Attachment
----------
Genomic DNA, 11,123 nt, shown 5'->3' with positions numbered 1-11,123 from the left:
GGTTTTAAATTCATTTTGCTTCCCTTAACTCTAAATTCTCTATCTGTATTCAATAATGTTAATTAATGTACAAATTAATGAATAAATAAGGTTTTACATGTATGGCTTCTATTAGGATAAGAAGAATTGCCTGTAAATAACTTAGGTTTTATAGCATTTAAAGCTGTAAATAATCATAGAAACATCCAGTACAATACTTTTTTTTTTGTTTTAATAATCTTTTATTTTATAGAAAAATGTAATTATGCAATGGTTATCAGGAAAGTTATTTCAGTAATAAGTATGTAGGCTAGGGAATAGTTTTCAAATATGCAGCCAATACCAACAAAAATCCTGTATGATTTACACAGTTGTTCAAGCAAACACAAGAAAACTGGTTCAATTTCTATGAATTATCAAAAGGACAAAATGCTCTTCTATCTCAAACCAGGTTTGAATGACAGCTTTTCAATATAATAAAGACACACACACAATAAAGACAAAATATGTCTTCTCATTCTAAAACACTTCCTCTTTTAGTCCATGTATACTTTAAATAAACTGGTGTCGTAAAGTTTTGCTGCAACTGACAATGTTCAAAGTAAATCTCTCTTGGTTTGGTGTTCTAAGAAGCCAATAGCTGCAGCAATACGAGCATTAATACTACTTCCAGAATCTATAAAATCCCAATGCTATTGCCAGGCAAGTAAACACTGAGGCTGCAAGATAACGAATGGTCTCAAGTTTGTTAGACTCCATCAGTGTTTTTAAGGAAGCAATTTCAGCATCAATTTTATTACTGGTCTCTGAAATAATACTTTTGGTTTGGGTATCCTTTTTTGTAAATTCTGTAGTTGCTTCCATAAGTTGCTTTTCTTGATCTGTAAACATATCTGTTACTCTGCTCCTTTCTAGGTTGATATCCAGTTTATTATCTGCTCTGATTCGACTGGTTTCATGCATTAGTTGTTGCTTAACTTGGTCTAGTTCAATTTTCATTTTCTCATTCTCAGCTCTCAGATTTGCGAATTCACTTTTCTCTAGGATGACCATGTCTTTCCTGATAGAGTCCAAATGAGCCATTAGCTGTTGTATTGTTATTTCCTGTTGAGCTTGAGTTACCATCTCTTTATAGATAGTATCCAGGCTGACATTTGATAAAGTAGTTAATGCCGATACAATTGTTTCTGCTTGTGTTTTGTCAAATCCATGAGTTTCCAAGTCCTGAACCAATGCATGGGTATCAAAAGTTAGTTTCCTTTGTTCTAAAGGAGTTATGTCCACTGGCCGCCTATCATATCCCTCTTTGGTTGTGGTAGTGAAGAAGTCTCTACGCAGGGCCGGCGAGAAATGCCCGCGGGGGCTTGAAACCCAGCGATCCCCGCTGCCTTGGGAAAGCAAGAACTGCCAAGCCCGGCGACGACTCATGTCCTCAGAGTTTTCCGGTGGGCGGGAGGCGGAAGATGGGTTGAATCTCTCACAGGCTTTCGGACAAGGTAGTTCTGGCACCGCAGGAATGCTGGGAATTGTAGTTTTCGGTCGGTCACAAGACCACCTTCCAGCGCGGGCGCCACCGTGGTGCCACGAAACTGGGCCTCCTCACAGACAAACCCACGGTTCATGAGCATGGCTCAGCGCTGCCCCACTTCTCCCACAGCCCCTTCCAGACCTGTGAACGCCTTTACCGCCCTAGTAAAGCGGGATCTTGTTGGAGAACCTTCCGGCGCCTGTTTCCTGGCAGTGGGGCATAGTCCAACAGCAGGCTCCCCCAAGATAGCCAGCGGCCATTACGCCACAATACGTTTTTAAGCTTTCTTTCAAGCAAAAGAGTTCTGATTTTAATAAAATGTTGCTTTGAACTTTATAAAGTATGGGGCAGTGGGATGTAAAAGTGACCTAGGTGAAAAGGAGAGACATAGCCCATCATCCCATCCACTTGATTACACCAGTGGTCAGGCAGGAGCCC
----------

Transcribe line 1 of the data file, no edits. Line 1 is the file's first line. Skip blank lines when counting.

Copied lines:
Genomic DNA, 11,123 nt, shown 5'->3' with positions numbered 1-11,123 from the left: